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Vyvyan Pope
2nd Lieut. Vyvyan Pope photographed in Cambridge in August 1914, shortly before embarking for France as the junior subaltern of the 1st Battalion, The North Staffordshire Regiment.
Born (1891-09-30)30 September 1891
Died 5 October 1941(1941-10-05) (aged 50)
Buried at Cairo War Memorial Cemetery
Allegiance United Kingdom United Kingdom
Service/branch Flag of the British Army.svg British Army
Rank Lieutenant-General
Commands held 3rd Armoured Brigade
XXX Corps
Battles/wars World War I
World War II
Awards Distinguished Service Order
Military Cross

Lieutenant-General Vyvyan Vavasour Pope DSO MC (30 September 1891 – 5 October 1941) was a British Army Officer who briefly commanded XXX Corps during World War II.

Military career[edit | edit source]

Early life and First World War[edit | edit source]

Vyvyan Pope was born on 30 September 1891 in London, the son of James Pope, a civil servant, and his wife Blanche Holmwood (née Langdale) Pope.[1][2] He was educated at Lancing College, and was commissioned into the North Staffordshire Regiment in 1912, becoming the junior subaltern of the 1st Battalion.[3][4] He saw service in Ireland, but following the outbreak of World War I the battalion was transferred to England, and embarked for France in September 1914.[5][6] Pope remained with the battalion for most of the war, seeing action in the First Battle of Ypres, in the Battle of Neuve Chapelle (where he won the Military Cross), in two serious gas attacks in April and June 1916 (in the first of which his actions won him the Distinguished Service Order), in the Battle of the Somme, and in the Battle of Messines.[7][8] He also participated in the Christmas truce of 1914.[9][10] In June 1917, now a Captain with the acting rank of Lieutenant-Colonel, he took over command just in time to see the battalion take a prominent role in the Third Battle of Ypres.[11][12]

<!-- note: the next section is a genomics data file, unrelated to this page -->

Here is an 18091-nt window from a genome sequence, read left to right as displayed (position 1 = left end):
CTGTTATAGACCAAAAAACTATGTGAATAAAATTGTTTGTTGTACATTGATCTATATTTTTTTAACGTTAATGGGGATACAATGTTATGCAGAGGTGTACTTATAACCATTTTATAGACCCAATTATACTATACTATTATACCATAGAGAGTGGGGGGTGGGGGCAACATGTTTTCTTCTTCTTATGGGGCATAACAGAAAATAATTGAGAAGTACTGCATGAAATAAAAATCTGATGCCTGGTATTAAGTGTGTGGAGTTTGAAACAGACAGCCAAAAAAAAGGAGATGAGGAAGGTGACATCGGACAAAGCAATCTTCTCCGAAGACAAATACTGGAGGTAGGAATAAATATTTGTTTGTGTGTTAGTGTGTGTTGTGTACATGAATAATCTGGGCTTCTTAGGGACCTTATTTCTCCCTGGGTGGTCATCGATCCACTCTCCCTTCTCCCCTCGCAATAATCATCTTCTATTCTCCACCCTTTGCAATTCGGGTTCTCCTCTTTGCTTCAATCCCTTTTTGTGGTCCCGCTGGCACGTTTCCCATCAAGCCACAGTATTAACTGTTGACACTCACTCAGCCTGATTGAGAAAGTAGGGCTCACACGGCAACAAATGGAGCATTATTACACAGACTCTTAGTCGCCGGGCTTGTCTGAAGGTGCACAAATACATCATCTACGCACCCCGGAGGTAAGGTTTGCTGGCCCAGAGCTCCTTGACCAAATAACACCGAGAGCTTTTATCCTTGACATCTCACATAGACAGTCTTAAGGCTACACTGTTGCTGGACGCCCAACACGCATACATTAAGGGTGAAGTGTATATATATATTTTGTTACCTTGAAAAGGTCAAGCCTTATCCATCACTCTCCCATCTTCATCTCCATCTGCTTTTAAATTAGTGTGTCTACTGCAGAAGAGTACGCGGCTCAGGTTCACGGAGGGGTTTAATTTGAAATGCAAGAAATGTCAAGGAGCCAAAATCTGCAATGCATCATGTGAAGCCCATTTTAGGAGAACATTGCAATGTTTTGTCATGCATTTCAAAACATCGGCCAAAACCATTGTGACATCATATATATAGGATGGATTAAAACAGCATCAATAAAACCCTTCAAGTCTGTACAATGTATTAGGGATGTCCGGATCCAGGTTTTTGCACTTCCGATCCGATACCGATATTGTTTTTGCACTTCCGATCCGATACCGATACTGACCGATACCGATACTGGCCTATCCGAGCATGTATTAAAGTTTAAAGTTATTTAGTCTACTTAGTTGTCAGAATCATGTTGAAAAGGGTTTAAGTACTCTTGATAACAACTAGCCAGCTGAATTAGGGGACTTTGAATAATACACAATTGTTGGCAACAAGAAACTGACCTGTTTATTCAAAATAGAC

On 21 March 1918, the 1st Battalion was in front-line trenches near St. Quentin when the Germans launched Operation Michael, the opening attack in their Spring Offensive: there were extensive casualties, and, in a highly confused and fluid situation, Pope received a bullet wound in the right elbow.[13][14][15] By the time he reached a hospital gas gangrene had set in, and his right arm had to be amputated.[16] Every year thereafter he drank a glass of port on 21 March in memory of his fallen comrades.[17]

Following his discharge from hospital Pope attempted to find a route back into military service, but before he could do so the Armistice had been signed.[18]

Interwar years[edit | edit source]

Still anxious to pursue a military career, Pope managed to secure a position in 1919 in the North Russia Relief Force, part of the Allied intervention on the side of the White forces in the Russian Civil War.[4][19] Having reached Arkhangelsk, he took command of a Slavo-British unit largely made up of prisoners freed from Arkhangelsk prison, but the exercise was not a success.[20] On his return to Britain, and following a brief period of service with the North Staffordshire Regiment in Ireland, he transferred in April 1920 to the Royal Tank Corps.[4][21] He promptly returned to Ireland with an Armoured Car company, and saw action in the Irish War of Independence.[22] In 1922 he took command for a short period of the 3rd Armoured Car Company in Egypt, but then again returned to Britain.[23] He entered the Staff College, Camberley, in 1924, and in 1926 was appointed Brigade Major to the Royal Tank Corps Centre, Bovington, where he was at the centre of emerging ideas about the use of armour in battle.[24] He held a post as a General Staff Officer at Southern Command from 1928 to 1930, and at the War Office from 1930 to 1933.[25] In 1935, at the time of the Italo-Abyssinian War, he was posted by Brigadier Percy Hobart to Egypt, as Commander of the Royal Tank Corps there, and with a brief to promote the advantages of mechanized forces: the episode taught him valuable lessons about the challenges of operating vehicles in a desert environment.[26]